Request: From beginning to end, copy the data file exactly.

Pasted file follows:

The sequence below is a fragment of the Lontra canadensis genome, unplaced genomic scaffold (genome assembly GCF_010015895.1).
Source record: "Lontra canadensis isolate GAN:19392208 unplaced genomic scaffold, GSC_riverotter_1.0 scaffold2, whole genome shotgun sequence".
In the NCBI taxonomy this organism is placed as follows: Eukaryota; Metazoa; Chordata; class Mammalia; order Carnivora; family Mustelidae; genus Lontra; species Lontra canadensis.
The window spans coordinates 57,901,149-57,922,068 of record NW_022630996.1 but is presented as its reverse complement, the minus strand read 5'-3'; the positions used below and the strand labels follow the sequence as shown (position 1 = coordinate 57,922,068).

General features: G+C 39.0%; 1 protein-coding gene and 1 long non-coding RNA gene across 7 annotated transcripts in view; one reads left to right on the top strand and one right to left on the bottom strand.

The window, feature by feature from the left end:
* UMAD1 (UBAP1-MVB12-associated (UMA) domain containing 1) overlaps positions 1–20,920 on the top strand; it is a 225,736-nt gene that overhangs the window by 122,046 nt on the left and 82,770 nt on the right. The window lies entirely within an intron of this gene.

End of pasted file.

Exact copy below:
The sequence below is a fragment of the Lontra canadensis genome, unplaced genomic scaffold (genome assembly GCF_010015895.1).
Source record: "Lontra canadensis isolate GAN:19392208 unplaced genomic scaffold, GSC_riverotter_1.0 scaffold2, whole genome shotgun sequence".
In the NCBI taxonomy this organism is placed as follows: Eukaryota; Metazoa; Chordata; class Mammalia; order Carnivora; family Mustelidae; genus Lontra; species Lontra canadensis.
The window spans coordinates 57,901,149-57,922,068 of record NW_022630996.1 but is presented as its reverse complement, the minus strand read 5'-3'; the positions used below and the strand labels follow the sequence as shown (position 1 = coordinate 57,922,068).

General features: G+C 39.0%; 1 protein-coding gene and 1 long non-coding RNA gene across 7 annotated transcripts in view; one reads left to right on the top strand and one right to left on the bottom strand.

The window, feature by feature from the left end:
* UMAD1 (UBAP1-MVB12-associated (UMA) domain containing 1) overlaps positions 1–20,920 on the top strand; it is a 225,736-nt gene that overhangs the window by 122,046 nt on the left and 82,770 nt on the right. The window lies entirely within an intron of this gene.